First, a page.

November 3, 2017

PinguyOS Tosses Everything at the Desktop

wave-crash.jpg

PinguyOS
PinguyOS adds some extra options that make migration from other desktops a breeze.

For the longest time, naysayers were fairly intent on shutting down anyone who believed the Linux desktop would eventually make serious headway in the market. Although Linux has yet to breach 5 percent of that market, it continues to claw its way up. And with the help of very modern, highly efficient, user-friendly environments, like PinguyOS, it could make even more headway.

If you’ve never heard of PinguyOS, you’re in for a treat — especially if you’re new to Linux. PinguyOS is a Linux distribution, created by Antoni Norman, that is based on Ubuntu. The intention of PinguyOS is to look good, work well, and — most importantly — be easy to use. For the most part, the developers have succeeded with aplomb. It’s not perfect, but the PinguyOS desktop is certainly one that could make migrating to Linux a fairly easy feat for new users.

In this article, I’ll take a look at what PinguyOS has to offer.

What makes PinguyOS tick?

As I’ve already mentioned, at the heart of PinguyOS is Ubuntu. The current build is a bit behind at Ubuntu 14.04. This means users will not only enjoy some of the best hardware recognition on the Linux market, but the apt package manager is ready to serve. Of course, new users really don’t care about what package manager is employed to install and update applications. What will draw them in is a shiny GUI that makes everything a veritable point-and-click party. That’s where GNOME comes in. I’ve already been on the record saying that GNOME is one of the slickest and most stable desktops on the market. But PinguyOS doesn’t settle for a vanilla take on GNOME. Instead, PinguyOS adds a few extra options to make migration from other desktops a breeze.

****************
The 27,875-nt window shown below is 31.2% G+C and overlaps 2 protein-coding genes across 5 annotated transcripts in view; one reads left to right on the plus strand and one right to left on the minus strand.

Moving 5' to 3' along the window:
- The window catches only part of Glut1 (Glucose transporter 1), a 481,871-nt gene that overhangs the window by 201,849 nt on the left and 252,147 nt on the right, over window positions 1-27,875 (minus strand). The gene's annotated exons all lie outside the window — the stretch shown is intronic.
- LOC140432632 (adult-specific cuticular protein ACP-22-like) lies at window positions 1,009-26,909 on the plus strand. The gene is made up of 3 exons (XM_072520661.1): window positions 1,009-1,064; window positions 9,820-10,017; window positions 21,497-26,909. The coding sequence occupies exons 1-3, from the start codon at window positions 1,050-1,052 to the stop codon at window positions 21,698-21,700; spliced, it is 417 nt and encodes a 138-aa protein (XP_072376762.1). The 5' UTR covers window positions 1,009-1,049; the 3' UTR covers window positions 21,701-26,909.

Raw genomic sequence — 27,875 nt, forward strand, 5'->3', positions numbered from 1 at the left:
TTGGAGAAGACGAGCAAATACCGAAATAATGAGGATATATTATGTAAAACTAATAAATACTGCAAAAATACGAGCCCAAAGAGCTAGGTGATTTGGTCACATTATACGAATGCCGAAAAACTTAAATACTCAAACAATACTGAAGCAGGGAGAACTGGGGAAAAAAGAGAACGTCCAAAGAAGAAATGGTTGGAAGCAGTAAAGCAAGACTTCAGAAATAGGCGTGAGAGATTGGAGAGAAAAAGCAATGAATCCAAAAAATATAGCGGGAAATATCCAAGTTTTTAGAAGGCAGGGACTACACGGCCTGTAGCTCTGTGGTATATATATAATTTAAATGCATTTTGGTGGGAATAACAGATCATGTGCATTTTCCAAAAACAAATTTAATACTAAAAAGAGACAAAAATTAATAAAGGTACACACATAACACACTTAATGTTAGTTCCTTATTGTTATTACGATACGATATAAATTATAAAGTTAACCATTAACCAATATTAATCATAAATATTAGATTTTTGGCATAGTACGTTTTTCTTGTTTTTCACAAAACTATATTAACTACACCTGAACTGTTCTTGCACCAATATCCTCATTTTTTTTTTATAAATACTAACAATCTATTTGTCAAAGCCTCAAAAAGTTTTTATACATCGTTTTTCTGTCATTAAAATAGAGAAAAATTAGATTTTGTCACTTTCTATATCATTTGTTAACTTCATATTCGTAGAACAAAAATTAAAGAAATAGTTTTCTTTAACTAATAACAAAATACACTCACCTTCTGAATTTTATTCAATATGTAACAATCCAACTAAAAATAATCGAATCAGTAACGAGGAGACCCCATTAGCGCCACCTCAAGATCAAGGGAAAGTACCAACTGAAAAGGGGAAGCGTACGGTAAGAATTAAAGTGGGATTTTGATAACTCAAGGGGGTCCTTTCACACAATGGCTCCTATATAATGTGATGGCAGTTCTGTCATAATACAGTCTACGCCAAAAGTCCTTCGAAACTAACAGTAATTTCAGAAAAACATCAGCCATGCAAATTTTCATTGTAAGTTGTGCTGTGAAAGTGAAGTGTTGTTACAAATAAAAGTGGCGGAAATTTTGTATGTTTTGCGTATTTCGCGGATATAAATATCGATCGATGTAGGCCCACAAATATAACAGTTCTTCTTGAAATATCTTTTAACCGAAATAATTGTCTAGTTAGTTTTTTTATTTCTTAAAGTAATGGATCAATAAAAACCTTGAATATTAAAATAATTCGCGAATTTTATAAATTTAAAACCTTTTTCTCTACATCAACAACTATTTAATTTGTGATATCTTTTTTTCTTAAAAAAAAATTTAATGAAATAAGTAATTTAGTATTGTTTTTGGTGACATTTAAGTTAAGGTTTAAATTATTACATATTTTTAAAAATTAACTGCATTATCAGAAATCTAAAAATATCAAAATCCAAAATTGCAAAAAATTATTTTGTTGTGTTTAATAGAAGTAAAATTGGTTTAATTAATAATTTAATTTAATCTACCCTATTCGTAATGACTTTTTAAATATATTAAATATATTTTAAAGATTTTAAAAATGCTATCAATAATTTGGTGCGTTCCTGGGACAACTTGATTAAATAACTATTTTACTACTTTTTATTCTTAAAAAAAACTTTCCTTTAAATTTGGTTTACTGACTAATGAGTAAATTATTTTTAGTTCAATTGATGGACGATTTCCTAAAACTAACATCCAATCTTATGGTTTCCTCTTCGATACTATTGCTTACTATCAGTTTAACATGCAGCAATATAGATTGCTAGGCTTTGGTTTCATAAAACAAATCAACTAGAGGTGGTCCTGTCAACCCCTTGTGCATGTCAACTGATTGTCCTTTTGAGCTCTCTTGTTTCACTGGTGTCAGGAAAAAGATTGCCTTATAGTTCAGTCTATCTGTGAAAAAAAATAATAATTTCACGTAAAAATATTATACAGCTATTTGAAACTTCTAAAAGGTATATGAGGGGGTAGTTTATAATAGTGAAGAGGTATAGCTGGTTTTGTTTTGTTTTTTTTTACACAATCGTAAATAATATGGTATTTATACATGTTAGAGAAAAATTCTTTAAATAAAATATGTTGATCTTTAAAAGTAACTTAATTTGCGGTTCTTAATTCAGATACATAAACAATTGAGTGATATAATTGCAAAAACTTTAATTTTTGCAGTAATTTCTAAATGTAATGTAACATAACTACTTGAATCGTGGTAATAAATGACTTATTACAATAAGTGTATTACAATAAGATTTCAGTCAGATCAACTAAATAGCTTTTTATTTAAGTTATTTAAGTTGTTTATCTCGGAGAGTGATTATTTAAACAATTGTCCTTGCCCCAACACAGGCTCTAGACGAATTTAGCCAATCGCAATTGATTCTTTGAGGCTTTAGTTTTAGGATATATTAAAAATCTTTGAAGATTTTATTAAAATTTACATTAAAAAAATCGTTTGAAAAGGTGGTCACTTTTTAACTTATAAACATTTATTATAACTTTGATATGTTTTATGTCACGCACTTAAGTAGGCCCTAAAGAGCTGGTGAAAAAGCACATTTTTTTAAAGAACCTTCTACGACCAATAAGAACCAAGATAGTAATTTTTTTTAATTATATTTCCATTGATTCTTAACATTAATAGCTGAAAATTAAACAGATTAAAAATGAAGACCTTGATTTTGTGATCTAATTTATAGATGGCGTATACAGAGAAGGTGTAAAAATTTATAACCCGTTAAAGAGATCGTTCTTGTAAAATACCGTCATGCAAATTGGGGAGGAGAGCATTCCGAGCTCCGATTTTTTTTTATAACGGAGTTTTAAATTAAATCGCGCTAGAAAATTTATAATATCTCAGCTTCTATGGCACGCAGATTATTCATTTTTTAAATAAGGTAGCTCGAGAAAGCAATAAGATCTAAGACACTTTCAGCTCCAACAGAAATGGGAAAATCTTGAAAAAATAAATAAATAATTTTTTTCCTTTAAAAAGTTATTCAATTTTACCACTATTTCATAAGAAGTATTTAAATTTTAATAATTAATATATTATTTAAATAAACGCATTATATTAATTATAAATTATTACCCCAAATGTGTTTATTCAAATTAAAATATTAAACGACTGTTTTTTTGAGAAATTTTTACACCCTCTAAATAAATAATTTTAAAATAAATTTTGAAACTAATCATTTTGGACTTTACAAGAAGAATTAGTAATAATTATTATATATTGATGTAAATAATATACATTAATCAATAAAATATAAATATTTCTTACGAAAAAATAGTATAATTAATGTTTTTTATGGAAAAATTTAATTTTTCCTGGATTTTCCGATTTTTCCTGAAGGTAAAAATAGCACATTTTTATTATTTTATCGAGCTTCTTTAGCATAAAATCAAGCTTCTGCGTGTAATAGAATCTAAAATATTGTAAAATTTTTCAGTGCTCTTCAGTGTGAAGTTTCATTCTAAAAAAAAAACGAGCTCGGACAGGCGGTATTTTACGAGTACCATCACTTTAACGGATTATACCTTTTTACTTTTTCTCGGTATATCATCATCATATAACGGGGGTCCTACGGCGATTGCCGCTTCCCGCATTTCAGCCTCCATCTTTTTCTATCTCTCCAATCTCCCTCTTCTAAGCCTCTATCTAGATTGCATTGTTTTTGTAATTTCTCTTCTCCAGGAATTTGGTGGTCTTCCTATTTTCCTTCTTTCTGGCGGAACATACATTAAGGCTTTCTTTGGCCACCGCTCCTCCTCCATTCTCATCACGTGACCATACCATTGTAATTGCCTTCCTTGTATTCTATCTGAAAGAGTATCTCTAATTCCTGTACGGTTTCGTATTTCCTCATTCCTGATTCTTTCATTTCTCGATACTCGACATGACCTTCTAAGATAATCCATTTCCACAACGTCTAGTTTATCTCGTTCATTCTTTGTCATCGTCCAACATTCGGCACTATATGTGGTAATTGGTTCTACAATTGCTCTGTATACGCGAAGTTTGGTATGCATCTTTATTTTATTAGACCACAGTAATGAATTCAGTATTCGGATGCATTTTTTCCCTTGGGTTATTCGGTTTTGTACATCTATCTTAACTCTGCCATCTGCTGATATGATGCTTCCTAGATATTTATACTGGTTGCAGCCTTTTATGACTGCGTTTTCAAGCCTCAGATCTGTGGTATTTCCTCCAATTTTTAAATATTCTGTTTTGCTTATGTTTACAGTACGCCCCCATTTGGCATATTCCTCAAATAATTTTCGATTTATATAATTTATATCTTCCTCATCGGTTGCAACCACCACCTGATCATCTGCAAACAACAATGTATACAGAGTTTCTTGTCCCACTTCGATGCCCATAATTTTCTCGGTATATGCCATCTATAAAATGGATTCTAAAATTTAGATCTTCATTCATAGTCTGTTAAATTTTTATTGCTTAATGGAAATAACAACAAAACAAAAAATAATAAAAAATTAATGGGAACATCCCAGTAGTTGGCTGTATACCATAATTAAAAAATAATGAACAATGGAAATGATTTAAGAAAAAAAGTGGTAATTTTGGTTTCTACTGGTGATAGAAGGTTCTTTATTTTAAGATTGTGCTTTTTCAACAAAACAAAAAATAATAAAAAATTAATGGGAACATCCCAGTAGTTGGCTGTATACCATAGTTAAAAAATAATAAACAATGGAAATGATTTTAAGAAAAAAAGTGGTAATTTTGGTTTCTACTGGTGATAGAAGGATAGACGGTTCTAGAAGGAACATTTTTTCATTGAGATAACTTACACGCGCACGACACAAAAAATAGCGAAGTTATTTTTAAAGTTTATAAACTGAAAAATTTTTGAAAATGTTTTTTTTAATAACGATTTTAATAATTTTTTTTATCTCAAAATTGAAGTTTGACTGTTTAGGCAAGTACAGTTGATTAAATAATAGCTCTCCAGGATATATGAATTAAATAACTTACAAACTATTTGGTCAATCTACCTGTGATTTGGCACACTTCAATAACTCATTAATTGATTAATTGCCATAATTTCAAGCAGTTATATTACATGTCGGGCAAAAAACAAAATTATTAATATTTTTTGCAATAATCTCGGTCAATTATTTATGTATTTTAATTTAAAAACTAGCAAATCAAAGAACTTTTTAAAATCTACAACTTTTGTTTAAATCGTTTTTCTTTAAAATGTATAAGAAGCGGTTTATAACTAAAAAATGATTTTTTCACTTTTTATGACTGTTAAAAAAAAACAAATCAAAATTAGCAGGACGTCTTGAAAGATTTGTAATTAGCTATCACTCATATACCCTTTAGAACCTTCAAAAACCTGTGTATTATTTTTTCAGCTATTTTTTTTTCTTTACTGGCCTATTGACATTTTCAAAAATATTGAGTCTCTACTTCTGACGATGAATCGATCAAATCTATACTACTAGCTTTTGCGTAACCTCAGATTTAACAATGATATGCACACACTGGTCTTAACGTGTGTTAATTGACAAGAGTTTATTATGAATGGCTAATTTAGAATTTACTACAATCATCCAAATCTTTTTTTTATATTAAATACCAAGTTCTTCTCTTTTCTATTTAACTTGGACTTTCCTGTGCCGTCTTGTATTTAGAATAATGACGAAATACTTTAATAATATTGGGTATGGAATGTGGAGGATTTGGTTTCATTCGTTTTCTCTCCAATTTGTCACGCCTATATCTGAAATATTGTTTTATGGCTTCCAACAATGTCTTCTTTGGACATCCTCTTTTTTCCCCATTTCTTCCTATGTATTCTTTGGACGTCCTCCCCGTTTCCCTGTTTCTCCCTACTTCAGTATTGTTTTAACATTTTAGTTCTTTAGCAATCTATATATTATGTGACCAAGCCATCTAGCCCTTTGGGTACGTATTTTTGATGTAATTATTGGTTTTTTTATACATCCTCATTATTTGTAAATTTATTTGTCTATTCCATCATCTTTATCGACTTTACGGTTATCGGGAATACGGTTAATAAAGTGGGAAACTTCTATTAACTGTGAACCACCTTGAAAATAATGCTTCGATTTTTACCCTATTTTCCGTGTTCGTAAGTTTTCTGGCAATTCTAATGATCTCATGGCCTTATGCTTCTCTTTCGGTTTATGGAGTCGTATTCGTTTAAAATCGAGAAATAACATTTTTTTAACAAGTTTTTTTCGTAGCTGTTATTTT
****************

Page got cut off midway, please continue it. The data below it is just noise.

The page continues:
To the standard GNOME desktop, PinguyOS adds a quick launch Docky bar to the bottom of the screen and an autohide Docky Places bar on the left edge of the screen (Figure 1).

pinguyos_1.jpg

PinguyOS desktop
Figure 1: The default PinguyOS desktop with the Places Dock in action.

As you can see (on the default desktop), there is one piece that tends to appeal to Linux users. That piece is Conky. I’ve used Conky on a number of desktops, for various purposes. In some instances, it’s actually quite handy. For many a Linux user, it seems a must to have detailed reports on such things as CPU, memory, and network usage; uptime; running processes; and more. Don’t get me wrong, Conky is a great tool. However, for new users, I’d say it’s far less interesting or useful. Thing is, new users won’t even know what that window on the desktop even is. Experienced Linux users will see it, think “That’s Conky,” and know how to easily get rid of it (should they not want it on their desktop) or configure it. New users? Not so much.

But that is a rather minor issue for a desktop that has so much to offer. Set aside Conky and you’ll see a Linux distribution that tosses just about everything it can at the desktop, in order to create something very useful. The developers have gone out of their way to add the necessary tools to make GNOME a desktop that welcomes just about every type of user. One way the PinguyOS developers have managed this is via GNOME extensions. Open up the Tweaks tool, click on Extensions, and you’ll see a healthy list of additions to GNOME (Figure 2).